The global intellectual property landscape of induced pluripotent stem cell technologies

Will freedom to research and innovate be restricted as the induced pluripotent stem cell field advances toward the clinic, or are concerns premature within a rapidly changing ecosystem?

Intellectual property (IP) rights lie at the core of the commercialization process, serving as a powerful incentive to harness the potential of technologies for therapeutic applications. However, when filed inappropriately—with broad or premature claims, for example—or when mismanaged, patents can obstruct vital precompetitive collaborations, dampen investor interest and threaten clinical translation and patient access. Moreover, uncertainties, including those around the validity of claims or the priority of ownership rights, can depress progress.

Although the total number of stem cell patent filings has declined since 2008, patents for iPSC technologies continue to increase8. Analysis of the blistering pace of scientific progress in this area indicates that the growth is unlikely to abate. Widespread concern has been voiced that the emerging ecosystem is becoming burdened by prohibitive and cumulative licensing fees that could restrict scientists’ freedom to research and patients’ equitable access to resulting medical benefits. Although these concerns may be allayed through innovation and industry growth cycles, the upstream production and downstream differentiation of iPSCs into desired cell lineages for application requires numerous interrelated, complex technologies. This distinguishes cellular patents from the evolution of other highly patented industries such as small-molecule drugs and electronics. No single company currently controls the IP for all techniques, methods and reagents required for the production of iPSCs. A global race is underway to establish the most suitable and efficient methods for each of these component technologies.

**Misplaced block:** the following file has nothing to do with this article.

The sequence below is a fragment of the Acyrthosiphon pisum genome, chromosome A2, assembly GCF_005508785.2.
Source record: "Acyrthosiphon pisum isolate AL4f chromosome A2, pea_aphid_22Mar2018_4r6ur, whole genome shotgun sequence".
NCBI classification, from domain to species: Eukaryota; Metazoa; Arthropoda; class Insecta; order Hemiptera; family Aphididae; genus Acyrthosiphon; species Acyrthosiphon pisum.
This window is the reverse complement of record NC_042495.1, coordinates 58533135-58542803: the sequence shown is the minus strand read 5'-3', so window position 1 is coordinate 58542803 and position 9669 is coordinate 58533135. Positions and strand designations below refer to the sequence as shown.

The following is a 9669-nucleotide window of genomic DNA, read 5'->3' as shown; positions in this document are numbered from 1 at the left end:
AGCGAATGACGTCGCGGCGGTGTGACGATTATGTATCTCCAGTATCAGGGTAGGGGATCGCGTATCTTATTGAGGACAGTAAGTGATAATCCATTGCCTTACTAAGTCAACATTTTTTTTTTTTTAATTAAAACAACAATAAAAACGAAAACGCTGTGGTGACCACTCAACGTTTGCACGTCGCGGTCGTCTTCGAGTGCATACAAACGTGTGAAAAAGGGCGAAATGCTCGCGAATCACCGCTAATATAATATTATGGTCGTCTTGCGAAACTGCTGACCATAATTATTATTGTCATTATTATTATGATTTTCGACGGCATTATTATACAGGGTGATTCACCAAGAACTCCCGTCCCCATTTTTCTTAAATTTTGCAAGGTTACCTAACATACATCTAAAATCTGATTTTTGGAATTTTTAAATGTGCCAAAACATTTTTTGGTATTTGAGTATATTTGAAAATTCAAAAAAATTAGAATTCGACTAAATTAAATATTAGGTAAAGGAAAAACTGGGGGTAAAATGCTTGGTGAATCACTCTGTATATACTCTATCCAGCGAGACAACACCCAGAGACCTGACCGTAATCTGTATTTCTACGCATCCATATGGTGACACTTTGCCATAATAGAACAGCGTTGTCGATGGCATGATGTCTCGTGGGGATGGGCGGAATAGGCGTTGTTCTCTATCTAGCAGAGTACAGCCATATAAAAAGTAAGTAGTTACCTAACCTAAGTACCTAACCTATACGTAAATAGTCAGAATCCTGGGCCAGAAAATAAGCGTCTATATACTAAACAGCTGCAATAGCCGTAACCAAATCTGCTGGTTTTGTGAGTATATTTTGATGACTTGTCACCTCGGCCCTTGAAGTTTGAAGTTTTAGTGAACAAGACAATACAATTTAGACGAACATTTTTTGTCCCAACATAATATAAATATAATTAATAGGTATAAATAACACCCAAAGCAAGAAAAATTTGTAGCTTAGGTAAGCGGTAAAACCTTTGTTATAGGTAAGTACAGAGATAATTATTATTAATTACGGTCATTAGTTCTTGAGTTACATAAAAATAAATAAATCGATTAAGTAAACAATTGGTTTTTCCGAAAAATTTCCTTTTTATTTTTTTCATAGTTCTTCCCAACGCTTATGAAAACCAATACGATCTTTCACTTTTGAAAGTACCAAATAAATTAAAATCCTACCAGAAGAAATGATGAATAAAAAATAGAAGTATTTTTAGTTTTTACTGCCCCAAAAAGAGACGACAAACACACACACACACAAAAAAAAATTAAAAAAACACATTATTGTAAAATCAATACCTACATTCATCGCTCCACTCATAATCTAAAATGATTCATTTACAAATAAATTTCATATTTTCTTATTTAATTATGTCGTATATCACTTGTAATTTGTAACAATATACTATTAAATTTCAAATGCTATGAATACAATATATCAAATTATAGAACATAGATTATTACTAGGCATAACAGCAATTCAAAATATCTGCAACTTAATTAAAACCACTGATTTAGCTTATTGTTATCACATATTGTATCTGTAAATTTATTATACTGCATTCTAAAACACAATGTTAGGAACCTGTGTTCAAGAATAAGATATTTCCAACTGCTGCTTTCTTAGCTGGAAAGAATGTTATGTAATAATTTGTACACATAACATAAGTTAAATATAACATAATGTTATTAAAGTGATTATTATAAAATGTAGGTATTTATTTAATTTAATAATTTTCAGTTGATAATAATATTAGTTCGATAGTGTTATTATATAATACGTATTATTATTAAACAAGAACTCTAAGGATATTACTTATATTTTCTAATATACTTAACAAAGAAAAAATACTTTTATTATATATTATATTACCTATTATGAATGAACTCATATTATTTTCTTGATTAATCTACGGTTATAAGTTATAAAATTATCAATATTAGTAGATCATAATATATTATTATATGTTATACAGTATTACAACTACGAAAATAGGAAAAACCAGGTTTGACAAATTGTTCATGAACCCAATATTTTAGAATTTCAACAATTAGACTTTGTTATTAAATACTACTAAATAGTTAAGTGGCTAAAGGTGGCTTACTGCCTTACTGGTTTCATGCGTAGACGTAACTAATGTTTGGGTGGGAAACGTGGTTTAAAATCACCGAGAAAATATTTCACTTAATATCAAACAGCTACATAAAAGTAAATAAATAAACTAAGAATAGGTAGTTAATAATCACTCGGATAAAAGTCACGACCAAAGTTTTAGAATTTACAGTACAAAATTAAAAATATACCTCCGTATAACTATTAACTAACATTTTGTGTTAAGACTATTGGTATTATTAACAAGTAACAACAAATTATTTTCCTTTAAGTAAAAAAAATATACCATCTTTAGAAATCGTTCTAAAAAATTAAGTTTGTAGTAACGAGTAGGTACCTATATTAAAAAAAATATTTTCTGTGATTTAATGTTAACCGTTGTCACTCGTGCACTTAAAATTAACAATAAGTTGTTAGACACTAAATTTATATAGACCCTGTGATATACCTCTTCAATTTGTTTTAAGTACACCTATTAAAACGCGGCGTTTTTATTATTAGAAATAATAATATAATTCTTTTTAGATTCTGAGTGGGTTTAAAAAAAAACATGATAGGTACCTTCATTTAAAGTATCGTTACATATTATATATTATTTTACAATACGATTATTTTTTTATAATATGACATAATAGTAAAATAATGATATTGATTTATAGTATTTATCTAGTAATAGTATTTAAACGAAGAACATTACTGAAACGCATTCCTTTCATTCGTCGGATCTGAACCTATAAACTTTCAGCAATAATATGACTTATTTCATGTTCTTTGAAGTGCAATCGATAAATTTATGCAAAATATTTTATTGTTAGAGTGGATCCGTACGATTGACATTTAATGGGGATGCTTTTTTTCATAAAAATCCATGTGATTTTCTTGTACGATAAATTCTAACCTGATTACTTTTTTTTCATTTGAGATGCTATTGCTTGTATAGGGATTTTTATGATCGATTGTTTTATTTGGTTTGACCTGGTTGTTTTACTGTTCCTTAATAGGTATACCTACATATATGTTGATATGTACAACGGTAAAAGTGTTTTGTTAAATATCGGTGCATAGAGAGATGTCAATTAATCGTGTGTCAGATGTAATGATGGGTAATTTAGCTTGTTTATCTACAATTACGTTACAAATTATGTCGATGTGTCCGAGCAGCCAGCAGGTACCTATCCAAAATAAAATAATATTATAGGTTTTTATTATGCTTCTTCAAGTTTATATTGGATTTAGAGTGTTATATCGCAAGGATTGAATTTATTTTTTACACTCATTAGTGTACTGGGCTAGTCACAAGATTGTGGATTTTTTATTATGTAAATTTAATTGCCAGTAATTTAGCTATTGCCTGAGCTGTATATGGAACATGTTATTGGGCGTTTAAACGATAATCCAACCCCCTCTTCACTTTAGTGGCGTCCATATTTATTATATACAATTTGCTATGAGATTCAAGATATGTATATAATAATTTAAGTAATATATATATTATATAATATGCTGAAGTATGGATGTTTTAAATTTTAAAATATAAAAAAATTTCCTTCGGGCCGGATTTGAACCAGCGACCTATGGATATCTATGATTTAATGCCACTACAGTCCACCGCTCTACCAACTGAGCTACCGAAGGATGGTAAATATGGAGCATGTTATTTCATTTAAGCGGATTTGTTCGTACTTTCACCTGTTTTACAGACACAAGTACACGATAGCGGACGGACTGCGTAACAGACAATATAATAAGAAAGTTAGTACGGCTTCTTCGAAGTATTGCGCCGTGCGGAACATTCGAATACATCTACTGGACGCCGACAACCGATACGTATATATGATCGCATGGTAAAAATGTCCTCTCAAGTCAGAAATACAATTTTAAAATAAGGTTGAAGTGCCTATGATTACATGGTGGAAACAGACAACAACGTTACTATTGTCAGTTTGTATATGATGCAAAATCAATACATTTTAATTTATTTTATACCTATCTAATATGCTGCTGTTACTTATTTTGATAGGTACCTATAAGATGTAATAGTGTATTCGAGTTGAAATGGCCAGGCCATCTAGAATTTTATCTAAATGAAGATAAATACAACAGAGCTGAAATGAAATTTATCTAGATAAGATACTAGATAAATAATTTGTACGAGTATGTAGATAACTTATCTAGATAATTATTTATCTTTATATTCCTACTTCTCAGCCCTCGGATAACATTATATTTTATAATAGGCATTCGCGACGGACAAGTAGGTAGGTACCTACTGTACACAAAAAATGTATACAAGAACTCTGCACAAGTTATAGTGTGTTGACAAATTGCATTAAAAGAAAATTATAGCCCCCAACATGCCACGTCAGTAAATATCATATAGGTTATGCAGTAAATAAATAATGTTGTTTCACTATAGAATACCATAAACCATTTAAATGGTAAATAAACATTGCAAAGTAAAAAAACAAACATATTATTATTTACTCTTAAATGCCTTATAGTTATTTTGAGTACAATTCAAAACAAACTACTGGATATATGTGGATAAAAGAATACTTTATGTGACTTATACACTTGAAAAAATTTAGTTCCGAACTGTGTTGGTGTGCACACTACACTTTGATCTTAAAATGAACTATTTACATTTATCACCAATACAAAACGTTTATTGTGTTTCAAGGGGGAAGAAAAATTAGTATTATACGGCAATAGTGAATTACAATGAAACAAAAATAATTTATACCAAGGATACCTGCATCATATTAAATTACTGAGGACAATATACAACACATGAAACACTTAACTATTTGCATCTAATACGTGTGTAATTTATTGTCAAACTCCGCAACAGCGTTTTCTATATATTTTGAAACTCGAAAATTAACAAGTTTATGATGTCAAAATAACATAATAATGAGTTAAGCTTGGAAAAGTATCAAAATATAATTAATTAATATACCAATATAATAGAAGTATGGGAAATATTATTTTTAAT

Author(s): MacKenna Roberts, Ivan B Wall, Ian Bingham, Dominic Icely, Brock Reeve, Kim Bure, Anna French and David A Brindley
Organization(s): Oxford–University College London Centre for the Advancement of Sustainable Medical Innovation, University of Oxford
Source: Nature Biotechnology
Year:
2014

http://www.nature.com/nbt/journal/v32/n8/full/nbt.2975.html

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